With the U.S. government looking to spend $700 billion to save companies that acted stupidly, let me present some recommendations from “we the people” who ultimately will foot the bill. Oh, and this should include all companies already saved from their own mismanagement…
- We the taxpayers should gain ownership in any company saved to the tune of whatever investment it takes to salvage said entities from the ignorance that put them in jeopardy. That means the federal government should gain stock in the amount of all moneys spent to purchase the bad investments these companies made; that ownership should then be passed on to the citizens who find themselves carrying this debt.
- All executives (any CxO) in companies saved at the taxpayers’ expense should have their salaries halted until the public debt is paid. I mean all executives should receive absolutely no compensation until the little people are paid back the totality of funds necessary to keep their organizations from going under. Call it a learning experience for those bigwigs who expect us average folk to lose our tax investments on their behalf.
- Mortgages acquired by the government should fall under different foreclosure rules than those still owned by the financial companies involved. And any organization which sells mortgage-backed investments to the government should lose any and all claims to those loans.
- The American people who pay for this bailout should be the first and only people in line for recompense once the market stabilizes and funds become available to the government. No company or executive should have any claim whatsoever to any refunds or disbursements made available by the government as this charity is paid off.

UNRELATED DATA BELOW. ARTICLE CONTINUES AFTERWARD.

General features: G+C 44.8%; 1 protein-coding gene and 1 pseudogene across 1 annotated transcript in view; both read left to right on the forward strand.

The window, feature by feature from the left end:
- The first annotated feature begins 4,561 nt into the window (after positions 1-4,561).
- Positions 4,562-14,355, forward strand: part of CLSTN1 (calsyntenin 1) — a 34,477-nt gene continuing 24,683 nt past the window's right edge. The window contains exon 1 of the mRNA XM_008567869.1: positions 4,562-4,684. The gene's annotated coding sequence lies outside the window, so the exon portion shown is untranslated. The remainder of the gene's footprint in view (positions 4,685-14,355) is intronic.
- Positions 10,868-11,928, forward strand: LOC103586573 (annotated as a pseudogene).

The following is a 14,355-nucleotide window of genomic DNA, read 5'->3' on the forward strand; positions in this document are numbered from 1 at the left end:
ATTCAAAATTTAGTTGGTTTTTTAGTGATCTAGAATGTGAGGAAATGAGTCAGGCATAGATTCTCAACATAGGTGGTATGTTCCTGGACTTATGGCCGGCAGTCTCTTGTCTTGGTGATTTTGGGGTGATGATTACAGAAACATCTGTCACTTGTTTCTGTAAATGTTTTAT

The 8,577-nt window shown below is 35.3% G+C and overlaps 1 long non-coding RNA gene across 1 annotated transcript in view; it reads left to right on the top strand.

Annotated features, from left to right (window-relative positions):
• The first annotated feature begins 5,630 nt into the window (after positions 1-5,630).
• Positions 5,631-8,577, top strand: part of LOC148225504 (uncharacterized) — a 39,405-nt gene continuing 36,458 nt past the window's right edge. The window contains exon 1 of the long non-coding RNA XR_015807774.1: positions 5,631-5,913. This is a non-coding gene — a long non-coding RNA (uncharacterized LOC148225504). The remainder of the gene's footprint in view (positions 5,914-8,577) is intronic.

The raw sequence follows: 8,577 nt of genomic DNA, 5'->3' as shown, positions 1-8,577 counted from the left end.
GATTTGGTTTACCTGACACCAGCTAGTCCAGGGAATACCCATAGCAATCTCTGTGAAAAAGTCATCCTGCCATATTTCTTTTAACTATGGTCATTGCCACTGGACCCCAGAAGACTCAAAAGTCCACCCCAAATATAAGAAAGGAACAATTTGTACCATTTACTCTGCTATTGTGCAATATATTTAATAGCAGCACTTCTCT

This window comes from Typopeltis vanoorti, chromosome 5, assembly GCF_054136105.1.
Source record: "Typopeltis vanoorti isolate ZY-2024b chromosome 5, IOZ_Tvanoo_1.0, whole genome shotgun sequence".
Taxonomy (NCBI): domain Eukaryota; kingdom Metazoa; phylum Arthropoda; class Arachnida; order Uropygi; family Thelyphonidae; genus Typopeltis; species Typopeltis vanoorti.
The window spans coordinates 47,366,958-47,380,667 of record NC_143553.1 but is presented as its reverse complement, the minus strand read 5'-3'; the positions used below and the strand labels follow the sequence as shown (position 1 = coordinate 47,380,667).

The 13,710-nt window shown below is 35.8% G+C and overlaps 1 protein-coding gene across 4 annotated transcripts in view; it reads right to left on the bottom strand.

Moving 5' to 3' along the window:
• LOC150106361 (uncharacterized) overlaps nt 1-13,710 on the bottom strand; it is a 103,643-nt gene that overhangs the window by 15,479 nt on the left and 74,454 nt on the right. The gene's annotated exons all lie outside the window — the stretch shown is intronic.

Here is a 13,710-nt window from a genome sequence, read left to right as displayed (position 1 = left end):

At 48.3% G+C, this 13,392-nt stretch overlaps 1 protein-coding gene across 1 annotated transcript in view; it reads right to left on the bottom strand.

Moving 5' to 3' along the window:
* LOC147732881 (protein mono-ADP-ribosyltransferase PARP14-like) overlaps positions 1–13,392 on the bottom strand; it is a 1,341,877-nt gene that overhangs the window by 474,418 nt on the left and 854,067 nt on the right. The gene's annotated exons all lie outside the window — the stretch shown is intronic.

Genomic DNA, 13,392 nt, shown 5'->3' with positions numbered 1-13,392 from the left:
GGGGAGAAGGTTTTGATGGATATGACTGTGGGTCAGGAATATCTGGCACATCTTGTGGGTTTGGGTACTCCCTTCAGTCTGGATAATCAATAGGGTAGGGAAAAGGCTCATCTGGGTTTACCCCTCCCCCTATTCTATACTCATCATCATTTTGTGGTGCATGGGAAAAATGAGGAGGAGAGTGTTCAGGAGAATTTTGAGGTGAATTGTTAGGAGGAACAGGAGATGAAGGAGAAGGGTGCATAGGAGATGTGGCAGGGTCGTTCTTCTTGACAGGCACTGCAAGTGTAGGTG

- Vigorous and demanding oversight should be included for the entire financial services sector. Call it “square-headlights-required regulation” if you will, but it goes without saying that Wall Street acts with contemptuous disregard for Main Street, and then it pretends Main Street owes it something when the cards are on the table. So be it, but let that include Main Street having final say in what Wall Street does.
- All boards involved should be summarily terminated and replaced by a majority-controlled public board, which consists of those paying this unbelievably enormous bill. Controlling interests in all companies involved failed to act early or late, yet now they look for a handout from the tax-payinig public. To me that means they don’t deserve the stewardship with which they were charged.
- The entire program should last no more than twelve months. It should also have a cap placed on all investments made prior to the enactment of the bill and including nothing thereafter. This would stop the selfish ignorance that got us into this mess by ensuring no one tries to slip in a little illegal profit moving forward.